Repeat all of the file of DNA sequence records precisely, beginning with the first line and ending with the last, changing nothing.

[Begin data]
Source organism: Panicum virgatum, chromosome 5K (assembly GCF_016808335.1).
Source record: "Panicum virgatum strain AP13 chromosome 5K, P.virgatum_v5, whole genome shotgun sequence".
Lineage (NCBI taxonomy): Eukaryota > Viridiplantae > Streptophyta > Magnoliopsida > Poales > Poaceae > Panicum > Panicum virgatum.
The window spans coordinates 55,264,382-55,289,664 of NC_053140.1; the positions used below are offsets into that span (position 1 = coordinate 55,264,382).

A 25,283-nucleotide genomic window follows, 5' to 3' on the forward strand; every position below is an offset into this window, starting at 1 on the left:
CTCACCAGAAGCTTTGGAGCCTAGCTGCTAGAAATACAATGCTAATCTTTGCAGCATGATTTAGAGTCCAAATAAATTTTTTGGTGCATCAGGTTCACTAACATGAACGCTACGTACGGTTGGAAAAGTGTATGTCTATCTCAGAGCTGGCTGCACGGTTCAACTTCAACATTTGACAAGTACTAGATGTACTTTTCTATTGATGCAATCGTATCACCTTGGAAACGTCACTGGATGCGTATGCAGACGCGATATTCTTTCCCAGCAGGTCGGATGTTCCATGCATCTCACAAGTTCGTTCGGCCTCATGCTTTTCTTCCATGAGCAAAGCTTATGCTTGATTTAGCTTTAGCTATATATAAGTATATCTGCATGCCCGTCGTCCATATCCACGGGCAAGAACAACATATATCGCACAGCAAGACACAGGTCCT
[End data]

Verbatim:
Source organism: Panicum virgatum, chromosome 5K (assembly GCF_016808335.1).
Source record: "Panicum virgatum strain AP13 chromosome 5K, P.virgatum_v5, whole genome shotgun sequence".
Lineage (NCBI taxonomy): Eukaryota > Viridiplantae > Streptophyta > Magnoliopsida > Poales > Poaceae > Panicum > Panicum virgatum.
The window spans coordinates 55,264,382-55,289,664 of NC_053140.1; the positions used below are offsets into that span (position 1 = coordinate 55,264,382).

A 25,283-nucleotide genomic window follows, 5' to 3' on the forward strand; every position below is an offset into this window, starting at 1 on the left:
CTCACCAGAAGCTTTGGAGCCTAGCTGCTAGAAATACAATGCTAATCTTTGCAGCATGATTTAGAGTCCAAATAAATTTTTTGGTGCATCAGGTTCACTAACATGAACGCTACGTACGGTTGGAAAAGTGTATGTCTATCTCAGAGCTGGCTGCACGGTTCAACTTCAACATTTGACAAGTACTAGATGTACTTTTCTATTGATGCAATCGTATCACCTTGGAAACGTCACTGGATGCGTATGCAGACGCGATATTCTTTCCCAGCAGGTCGGATGTTCCATGCATCTCACAAGTTCGTTCGGCCTCATGCTTTTCTTCCATGAGCAAAGCTTATGCTTGATTTAGCTTTAGCTATATATAAGTATATCTGCATGCCCGTCGTCCATATCCACGGGCAAGAACAACATATATCGCACAGCAAGACACAGGTCCT